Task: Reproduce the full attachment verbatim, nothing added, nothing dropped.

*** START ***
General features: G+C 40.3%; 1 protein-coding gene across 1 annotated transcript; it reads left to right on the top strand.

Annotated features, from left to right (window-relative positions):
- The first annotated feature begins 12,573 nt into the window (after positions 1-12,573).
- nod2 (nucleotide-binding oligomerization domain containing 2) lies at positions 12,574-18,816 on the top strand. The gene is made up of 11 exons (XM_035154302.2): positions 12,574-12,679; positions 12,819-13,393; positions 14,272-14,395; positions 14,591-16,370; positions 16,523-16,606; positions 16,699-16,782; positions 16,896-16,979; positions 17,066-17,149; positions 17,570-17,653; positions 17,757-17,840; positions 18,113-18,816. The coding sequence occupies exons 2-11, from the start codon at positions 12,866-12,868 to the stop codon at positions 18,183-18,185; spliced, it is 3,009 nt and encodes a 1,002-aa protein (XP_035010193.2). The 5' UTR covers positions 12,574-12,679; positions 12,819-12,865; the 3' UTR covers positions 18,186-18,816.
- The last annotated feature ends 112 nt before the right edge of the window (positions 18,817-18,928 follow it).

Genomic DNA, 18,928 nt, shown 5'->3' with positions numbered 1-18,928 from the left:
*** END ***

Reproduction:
General features: G+C 40.3%; 1 protein-coding gene across 1 annotated transcript; it reads left to right on the top strand.

Annotated features, from left to right (window-relative positions):
- The first annotated feature begins 12,573 nt into the window (after positions 1-12,573).
- nod2 (nucleotide-binding oligomerization domain containing 2) lies at positions 12,574-18,816 on the top strand. The gene is made up of 11 exons (XM_035154302.2): positions 12,574-12,679; positions 12,819-13,393; positions 14,272-14,395; positions 14,591-16,370; positions 16,523-16,606; positions 16,699-16,782; positions 16,896-16,979; positions 17,066-17,149; positions 17,570-17,653; positions 17,757-17,840; positions 18,113-18,816. The coding sequence occupies exons 2-11, from the start codon at positions 12,866-12,868 to the stop codon at positions 18,183-18,185; spliced, it is 3,009 nt and encodes a 1,002-aa protein (XP_035010193.2). The 5' UTR covers positions 12,574-12,679; positions 12,819-12,865; the 3' UTR covers positions 18,186-18,816.
- The last annotated feature ends 112 nt before the right edge of the window (positions 18,817-18,928 follow it).

Genomic DNA, 18,928 nt, shown 5'->3' with positions numbered 1-18,928 from the left: